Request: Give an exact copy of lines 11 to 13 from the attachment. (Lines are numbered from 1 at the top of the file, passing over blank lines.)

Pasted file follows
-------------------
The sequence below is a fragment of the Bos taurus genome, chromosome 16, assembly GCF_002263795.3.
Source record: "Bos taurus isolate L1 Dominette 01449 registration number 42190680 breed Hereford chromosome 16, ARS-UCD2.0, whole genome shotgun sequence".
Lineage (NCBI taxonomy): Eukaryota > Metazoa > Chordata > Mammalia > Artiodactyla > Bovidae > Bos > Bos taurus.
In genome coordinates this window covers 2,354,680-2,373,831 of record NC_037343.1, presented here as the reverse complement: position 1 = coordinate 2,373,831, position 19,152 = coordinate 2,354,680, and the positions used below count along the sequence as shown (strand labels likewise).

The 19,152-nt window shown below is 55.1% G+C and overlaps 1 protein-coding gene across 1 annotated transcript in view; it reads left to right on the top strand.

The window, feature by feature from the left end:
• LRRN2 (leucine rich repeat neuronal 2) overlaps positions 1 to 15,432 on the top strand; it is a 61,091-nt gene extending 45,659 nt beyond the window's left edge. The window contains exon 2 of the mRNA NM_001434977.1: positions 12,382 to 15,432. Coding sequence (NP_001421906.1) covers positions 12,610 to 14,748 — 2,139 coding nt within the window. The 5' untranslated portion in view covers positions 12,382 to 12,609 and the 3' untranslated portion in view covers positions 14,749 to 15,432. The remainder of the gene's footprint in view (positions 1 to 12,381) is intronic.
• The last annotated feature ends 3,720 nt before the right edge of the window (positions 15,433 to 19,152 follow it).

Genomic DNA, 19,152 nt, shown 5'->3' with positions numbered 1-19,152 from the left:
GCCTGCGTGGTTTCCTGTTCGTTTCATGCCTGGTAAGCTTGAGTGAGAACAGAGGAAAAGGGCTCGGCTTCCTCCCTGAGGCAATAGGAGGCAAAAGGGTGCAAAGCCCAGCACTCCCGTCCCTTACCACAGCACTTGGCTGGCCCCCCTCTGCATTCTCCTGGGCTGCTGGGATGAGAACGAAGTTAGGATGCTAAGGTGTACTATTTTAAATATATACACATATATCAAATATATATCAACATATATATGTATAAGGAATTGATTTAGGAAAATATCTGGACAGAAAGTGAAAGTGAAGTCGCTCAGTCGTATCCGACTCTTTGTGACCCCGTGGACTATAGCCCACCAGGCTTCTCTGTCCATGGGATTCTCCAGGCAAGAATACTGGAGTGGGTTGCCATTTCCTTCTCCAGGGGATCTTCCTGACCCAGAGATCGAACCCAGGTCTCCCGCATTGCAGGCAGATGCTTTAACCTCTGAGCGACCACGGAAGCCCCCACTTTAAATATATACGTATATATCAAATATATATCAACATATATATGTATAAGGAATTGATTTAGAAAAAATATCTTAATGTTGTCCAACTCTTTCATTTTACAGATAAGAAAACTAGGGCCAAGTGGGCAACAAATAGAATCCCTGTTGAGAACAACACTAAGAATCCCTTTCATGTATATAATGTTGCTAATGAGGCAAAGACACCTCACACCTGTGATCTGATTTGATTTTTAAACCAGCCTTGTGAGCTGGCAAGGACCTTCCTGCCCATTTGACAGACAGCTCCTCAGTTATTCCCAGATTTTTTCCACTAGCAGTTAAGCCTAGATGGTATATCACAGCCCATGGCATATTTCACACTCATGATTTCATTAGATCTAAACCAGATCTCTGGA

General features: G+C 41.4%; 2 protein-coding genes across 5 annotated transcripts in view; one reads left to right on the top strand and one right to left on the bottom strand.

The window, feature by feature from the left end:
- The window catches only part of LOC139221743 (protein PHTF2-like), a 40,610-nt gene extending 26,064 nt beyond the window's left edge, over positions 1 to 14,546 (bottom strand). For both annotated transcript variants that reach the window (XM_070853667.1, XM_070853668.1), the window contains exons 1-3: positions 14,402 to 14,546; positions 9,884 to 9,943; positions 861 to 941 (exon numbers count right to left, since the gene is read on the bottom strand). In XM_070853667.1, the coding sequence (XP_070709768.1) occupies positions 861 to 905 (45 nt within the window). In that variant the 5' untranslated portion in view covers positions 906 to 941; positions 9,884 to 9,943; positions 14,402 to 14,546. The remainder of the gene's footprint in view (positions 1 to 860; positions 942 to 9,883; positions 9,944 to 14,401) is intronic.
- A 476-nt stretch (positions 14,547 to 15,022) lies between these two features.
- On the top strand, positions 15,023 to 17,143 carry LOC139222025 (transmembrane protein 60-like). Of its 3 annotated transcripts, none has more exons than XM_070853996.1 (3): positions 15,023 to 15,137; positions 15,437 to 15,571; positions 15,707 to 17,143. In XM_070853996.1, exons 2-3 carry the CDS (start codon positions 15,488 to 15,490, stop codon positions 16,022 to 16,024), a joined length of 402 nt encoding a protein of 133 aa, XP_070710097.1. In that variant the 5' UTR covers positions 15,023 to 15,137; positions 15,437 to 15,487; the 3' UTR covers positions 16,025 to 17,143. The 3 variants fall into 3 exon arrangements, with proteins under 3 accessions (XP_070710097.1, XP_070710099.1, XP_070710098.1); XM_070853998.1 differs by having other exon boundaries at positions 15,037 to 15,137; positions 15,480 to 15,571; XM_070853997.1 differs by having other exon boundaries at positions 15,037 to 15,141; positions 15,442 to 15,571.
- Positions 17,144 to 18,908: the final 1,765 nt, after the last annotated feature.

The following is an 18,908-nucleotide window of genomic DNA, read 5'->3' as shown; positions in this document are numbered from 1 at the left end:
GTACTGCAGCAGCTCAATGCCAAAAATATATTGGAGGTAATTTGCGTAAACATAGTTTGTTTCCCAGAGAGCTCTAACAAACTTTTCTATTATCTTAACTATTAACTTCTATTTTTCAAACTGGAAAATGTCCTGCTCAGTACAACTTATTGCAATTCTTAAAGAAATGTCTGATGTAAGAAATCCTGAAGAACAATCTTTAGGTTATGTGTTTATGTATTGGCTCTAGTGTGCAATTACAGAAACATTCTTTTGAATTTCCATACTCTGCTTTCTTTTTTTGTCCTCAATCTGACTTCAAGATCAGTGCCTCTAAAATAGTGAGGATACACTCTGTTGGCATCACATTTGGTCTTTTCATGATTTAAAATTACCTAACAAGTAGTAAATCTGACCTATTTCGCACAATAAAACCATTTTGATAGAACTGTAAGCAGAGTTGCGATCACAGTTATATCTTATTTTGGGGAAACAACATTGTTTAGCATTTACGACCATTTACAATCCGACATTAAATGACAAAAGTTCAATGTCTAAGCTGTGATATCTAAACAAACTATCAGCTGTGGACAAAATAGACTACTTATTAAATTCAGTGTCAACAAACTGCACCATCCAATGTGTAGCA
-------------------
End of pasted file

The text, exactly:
General features: G+C 41.4%; 2 protein-coding genes across 5 annotated transcripts in view; one reads left to right on the top strand and one right to left on the bottom strand.

The window, feature by feature from the left end:
- The window catches only part of LOC139221743 (protein PHTF2-like), a 40,610-nt gene extending 26,064 nt beyond the window's left edge, over positions 1 to 14,546 (bottom strand). For both annotated transcript variants that reach the window (XM_070853667.1, XM_070853668.1), the window contains exons 1-3: positions 14,402 to 14,546; positions 9,884 to 9,943; positions 861 to 941 (exon numbers count right to left, since the gene is read on the bottom strand). In XM_070853667.1, the coding sequence (XP_070709768.1) occupies positions 861 to 905 (45 nt within the window). In that variant the 5' untranslated portion in view covers positions 906 to 941; positions 9,884 to 9,943; positions 14,402 to 14,546. The remainder of the gene's footprint in view (positions 1 to 860; positions 942 to 9,883; positions 9,944 to 14,401) is intronic.